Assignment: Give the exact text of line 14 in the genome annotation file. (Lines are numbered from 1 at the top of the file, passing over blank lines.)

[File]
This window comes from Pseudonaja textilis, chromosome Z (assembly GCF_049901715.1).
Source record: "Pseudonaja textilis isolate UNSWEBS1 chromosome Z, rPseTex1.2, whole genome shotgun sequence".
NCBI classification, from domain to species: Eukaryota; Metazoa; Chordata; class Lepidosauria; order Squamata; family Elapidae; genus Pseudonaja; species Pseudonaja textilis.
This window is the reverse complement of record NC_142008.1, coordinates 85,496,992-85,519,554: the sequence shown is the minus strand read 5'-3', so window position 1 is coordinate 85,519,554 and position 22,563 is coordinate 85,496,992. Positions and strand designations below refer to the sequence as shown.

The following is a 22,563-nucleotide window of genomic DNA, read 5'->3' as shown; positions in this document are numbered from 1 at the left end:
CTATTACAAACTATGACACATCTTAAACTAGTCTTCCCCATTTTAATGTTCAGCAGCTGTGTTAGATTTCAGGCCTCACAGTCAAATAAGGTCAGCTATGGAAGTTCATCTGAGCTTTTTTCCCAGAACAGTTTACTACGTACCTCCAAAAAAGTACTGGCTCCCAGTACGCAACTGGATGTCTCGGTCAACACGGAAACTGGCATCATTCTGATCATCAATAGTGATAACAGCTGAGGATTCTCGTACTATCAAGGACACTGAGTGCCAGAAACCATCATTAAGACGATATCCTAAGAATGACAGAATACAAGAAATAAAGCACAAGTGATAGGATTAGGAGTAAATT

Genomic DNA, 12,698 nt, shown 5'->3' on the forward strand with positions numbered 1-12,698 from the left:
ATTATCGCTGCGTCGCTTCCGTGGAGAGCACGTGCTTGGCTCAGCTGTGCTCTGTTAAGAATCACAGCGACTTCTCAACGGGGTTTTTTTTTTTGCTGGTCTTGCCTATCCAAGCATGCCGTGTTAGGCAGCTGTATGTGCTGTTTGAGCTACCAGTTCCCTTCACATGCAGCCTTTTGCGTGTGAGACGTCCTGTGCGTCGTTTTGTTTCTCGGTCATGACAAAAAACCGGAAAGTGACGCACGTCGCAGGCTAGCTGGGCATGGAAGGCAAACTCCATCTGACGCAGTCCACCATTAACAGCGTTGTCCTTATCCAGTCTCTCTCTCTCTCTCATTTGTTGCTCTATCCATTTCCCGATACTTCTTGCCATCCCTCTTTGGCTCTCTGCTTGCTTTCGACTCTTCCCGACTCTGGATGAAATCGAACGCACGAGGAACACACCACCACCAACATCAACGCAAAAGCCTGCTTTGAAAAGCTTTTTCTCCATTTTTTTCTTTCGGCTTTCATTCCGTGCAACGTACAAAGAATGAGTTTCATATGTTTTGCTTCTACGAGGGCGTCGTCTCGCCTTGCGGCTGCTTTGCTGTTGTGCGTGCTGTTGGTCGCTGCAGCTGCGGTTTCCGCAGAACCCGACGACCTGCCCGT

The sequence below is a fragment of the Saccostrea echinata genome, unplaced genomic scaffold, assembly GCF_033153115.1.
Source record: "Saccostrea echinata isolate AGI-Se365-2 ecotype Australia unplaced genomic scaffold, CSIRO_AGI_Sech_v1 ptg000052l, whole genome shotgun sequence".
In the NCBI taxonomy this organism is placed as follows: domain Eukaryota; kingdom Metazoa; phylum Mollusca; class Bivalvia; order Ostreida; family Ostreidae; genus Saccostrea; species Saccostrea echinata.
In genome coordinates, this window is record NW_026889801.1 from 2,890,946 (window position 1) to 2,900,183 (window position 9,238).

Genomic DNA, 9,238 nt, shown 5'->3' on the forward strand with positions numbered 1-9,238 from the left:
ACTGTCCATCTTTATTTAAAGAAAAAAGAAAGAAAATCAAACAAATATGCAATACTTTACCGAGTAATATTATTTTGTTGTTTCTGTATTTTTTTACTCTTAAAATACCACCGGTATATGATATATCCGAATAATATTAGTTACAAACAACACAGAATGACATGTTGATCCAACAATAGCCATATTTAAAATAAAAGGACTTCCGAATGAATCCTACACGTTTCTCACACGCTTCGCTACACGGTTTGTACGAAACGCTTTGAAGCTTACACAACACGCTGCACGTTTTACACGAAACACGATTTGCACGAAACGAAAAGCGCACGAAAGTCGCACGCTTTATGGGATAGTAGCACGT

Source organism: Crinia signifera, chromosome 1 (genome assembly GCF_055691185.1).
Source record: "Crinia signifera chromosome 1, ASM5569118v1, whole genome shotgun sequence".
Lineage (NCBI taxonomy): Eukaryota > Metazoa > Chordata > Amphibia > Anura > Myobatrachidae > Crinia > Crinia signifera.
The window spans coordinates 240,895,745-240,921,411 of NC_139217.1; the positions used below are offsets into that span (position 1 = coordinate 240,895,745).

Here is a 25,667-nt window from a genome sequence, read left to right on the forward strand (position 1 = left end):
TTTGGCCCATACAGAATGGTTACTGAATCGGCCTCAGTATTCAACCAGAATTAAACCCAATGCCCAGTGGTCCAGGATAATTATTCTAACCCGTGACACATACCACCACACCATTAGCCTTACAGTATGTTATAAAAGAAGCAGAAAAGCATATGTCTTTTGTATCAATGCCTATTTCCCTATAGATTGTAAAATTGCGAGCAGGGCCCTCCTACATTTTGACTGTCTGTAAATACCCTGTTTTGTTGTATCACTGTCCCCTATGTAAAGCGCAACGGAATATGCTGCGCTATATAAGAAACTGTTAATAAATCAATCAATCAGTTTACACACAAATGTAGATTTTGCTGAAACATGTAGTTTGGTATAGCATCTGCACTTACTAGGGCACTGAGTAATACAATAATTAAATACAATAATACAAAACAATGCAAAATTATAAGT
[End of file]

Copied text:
ACTGTCCATCTTTATTTAAAGAAAAAAGAAAGAAAATCAAACAAATATGCAATACTTTACCGAGTAATATTATTTTGTTGTTTCTGTATTTTTTTACTCTTAAAATACCACCGGTATATGATATATCCGAATAATATTAGTTACAAACAACACAGAATGACATGTTGATCCAACAATAGCCATATTTAAAATAAAAGGACTTCCGAATGAATCCTACACGTTTCTCACACGCTTCGCTACACGGTTTGTACGAAACGCTTTGAAGCTTACACAACACGCTGCACGTTTTACACGAAACACGATTTGCACGAAACGAAAAGCGCACGAAAGTCGCACGCTTTATGGGATAGTAGCACGT